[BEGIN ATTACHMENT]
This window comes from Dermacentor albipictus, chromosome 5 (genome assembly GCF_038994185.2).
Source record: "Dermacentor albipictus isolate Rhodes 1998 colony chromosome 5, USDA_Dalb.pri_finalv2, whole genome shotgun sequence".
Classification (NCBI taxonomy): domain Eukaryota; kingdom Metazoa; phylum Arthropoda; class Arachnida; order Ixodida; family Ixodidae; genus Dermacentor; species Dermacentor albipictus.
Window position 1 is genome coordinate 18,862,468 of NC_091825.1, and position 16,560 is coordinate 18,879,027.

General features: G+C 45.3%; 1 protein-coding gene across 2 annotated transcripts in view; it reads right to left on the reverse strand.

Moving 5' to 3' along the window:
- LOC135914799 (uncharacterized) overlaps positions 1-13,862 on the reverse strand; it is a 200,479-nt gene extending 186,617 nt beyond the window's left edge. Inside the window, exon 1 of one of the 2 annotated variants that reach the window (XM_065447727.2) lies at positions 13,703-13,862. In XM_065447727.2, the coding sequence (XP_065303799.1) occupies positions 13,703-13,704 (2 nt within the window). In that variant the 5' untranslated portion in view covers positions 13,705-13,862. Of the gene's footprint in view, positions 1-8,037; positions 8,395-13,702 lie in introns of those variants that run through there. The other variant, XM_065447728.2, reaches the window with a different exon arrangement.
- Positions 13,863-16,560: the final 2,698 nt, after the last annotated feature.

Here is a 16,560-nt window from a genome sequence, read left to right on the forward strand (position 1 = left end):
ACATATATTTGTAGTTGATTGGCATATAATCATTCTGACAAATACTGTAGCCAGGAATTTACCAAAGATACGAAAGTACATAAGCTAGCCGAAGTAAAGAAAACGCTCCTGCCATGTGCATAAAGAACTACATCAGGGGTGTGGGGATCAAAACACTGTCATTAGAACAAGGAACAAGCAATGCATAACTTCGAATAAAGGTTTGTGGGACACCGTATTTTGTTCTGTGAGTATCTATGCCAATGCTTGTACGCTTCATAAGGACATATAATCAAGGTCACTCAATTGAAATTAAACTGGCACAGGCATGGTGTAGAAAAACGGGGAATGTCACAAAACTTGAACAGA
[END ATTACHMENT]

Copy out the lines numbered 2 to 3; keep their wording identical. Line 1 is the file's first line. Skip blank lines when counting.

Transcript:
Source record: "Dermacentor albipictus isolate Rhodes 1998 colony chromosome 5, USDA_Dalb.pri_finalv2, whole genome shotgun sequence".
Classification (NCBI taxonomy): domain Eukaryota; kingdom Metazoa; phylum Arthropoda; class Arachnida; order Ixodida; family Ixodidae; genus Dermacentor; species Dermacentor albipictus.